We all enjoy global exchange for years, with people travelling and goods trading all around the globe. But as fine as it looks – this current globalization approach doesn't seem to work out well. We can see it especially when it comes to global decision making. The concept of one board of people (however you call it, whoever is in it) that would basically take decisions for all the globe, the belief that the very same rules would apply everywhere, that very same solutions could be implemented everywhere – all that doesn't seem to work.
This problem was mostly seen as a bug that can be fixed. But we are about to learn that it’s a systemic flaw, and beyond repair. One solution that fits all, one size that fits all, it simply won’t work. The globalization paradigm has lead us to pretty much over-connected systems. Just like we have experienced it in the financial system a decade ago: Having too many links in a system can create systemic risks. The populism we’re experiencing right now might be seen as a reaction in an over-connected political system: a cascading effect.
Learning this, we’re about to get into a new paradigm: glocalization instead of globalization. Thinking global, acting local. Coming up with local solutions that leave degrees of freedom for local cultures, local approaches to innovation and interactivity. Glocalization is not about cutting our global links – but it’s about declomplexing the globe.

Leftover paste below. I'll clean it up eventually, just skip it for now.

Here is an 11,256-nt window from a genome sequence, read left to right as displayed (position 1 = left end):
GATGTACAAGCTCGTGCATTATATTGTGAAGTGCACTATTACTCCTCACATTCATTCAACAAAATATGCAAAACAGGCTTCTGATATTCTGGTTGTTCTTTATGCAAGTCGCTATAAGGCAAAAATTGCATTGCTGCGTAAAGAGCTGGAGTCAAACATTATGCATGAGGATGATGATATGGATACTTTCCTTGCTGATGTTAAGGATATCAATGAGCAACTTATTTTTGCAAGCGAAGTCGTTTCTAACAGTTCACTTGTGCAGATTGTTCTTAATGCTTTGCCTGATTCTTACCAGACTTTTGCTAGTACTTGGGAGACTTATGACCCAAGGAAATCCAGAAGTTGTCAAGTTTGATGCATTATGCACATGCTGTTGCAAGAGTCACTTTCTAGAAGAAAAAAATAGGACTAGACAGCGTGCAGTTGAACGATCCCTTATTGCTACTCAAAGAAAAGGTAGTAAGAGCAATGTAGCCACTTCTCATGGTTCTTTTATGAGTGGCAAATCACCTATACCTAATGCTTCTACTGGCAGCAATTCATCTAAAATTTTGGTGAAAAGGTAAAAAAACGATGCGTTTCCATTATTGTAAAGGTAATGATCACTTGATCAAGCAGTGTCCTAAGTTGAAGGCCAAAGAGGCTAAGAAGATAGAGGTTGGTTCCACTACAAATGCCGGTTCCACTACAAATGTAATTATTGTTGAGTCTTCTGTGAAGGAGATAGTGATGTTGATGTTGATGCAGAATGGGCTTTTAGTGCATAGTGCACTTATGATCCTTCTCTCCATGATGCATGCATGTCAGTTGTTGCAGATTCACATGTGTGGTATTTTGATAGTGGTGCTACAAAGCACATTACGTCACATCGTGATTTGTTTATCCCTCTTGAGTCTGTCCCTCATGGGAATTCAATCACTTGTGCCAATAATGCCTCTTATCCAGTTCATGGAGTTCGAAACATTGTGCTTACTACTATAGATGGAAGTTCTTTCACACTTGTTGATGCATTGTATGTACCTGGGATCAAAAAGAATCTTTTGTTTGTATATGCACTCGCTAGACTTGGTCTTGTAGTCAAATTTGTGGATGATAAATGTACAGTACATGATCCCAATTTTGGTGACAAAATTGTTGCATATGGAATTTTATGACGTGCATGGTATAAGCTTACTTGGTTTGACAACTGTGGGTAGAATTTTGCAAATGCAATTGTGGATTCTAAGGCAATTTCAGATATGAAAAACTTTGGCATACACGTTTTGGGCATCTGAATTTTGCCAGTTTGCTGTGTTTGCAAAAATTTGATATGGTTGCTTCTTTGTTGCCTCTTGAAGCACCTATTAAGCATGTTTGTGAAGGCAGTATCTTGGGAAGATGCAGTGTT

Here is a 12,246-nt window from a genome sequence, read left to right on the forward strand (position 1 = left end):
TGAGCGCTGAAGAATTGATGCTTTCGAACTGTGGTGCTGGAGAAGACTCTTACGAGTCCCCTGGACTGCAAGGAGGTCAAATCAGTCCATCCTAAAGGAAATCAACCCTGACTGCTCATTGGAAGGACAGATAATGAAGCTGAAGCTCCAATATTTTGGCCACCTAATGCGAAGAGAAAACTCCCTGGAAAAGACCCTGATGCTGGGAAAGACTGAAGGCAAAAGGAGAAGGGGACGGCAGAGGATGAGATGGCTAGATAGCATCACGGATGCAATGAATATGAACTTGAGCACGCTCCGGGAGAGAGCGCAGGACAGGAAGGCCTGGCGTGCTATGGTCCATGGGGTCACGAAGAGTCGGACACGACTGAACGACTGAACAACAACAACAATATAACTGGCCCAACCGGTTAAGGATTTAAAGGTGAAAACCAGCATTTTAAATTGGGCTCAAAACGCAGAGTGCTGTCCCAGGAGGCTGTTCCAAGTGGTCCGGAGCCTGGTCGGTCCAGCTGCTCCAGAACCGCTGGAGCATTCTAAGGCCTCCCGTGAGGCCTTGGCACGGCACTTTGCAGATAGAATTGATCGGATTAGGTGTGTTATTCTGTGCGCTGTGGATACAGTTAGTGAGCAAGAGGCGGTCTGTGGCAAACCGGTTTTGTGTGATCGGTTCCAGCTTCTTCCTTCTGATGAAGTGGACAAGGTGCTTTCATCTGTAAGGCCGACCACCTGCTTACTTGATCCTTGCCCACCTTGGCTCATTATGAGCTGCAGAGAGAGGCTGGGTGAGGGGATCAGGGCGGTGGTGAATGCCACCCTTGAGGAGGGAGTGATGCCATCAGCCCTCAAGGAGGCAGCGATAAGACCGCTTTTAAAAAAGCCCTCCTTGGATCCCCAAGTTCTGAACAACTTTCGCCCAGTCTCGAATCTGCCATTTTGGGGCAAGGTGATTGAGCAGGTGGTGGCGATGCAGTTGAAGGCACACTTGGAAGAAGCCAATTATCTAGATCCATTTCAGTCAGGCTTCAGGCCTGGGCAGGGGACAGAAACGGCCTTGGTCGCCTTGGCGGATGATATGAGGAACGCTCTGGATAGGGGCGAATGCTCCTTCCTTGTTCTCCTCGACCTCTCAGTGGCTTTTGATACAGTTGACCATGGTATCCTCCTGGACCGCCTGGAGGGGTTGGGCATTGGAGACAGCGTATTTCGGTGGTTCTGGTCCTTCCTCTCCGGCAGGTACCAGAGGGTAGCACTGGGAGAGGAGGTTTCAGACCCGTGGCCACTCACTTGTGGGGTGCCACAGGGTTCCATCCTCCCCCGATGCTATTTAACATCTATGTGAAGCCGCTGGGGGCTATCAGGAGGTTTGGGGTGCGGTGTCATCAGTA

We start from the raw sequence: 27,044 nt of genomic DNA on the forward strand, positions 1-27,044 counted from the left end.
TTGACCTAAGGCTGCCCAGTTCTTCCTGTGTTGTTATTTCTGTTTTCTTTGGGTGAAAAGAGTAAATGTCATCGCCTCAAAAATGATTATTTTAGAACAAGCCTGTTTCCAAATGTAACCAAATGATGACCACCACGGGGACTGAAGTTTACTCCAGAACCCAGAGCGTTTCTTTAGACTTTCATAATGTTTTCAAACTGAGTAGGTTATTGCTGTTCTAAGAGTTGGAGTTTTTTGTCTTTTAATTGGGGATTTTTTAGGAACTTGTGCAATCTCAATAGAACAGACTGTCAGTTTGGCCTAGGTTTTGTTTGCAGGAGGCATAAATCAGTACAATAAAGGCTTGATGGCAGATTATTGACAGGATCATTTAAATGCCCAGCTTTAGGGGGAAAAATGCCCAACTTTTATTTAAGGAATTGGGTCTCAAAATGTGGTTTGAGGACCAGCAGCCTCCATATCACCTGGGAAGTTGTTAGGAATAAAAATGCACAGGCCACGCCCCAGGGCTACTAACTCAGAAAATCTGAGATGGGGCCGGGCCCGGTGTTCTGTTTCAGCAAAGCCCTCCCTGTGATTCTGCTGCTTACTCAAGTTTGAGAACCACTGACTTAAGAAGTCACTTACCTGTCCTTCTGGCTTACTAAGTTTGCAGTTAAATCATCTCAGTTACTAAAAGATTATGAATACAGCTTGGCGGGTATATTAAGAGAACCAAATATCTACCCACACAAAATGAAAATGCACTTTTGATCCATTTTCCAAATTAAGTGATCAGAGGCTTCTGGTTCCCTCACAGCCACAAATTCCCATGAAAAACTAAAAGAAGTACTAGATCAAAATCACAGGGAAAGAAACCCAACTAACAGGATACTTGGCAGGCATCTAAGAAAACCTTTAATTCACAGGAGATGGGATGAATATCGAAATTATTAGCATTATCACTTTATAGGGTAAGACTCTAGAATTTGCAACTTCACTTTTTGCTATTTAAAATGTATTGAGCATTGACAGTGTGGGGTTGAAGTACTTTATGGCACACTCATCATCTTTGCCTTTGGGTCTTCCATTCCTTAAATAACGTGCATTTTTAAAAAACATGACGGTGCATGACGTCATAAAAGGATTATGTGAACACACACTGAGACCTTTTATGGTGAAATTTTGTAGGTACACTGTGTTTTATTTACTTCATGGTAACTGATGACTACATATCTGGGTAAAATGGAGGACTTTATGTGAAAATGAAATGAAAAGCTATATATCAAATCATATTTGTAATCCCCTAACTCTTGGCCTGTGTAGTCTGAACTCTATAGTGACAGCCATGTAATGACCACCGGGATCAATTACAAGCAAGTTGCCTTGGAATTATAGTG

How do we get there? One possibility, maybe not the best but one we could consider and should debate, is pricing links. By linking something you raise the complexity of the whole system, and in over-connected systems this means that you raise the risk. And raising a risk should have a price. So if links are priced – or taxed – people would think before they link: Which links are really important? Important for me, important for my purpose, important for the financial or political or social system.
The pricing of links would also be a possibility to raise some money for the public creation of open data and digital platforms that our societies benefit from. Just as we are spending money on public roads and on all sorts of infrastructure the economy and society needs, we should also spend some money on digital catalysts for our future economy and society.
More from Helbing on this topic:
Globally networked risks and how to respond
The Automation of Society Is Next: How to Survive the Digital Revolution
Dirk Helbing is Professor of Computational Social Science at ETH Zurich, who specialises in issues of decision-making in complex systems.
“Outlook 2017”: These days are not just the beginning of a new year, they carry some transition or even disruption feeling: new conflicts, new actors, new risks. And, obviously, new opportunities. In the context of the “Future of Power“ conference the GDI asks speakers and further global experts, what they think what we are to expect. Their answers add up to our “Outlook 2017“.
Fred Turner: What happens when you free media
Venkatesh Rao: The need for a blue collar cosmopolitanism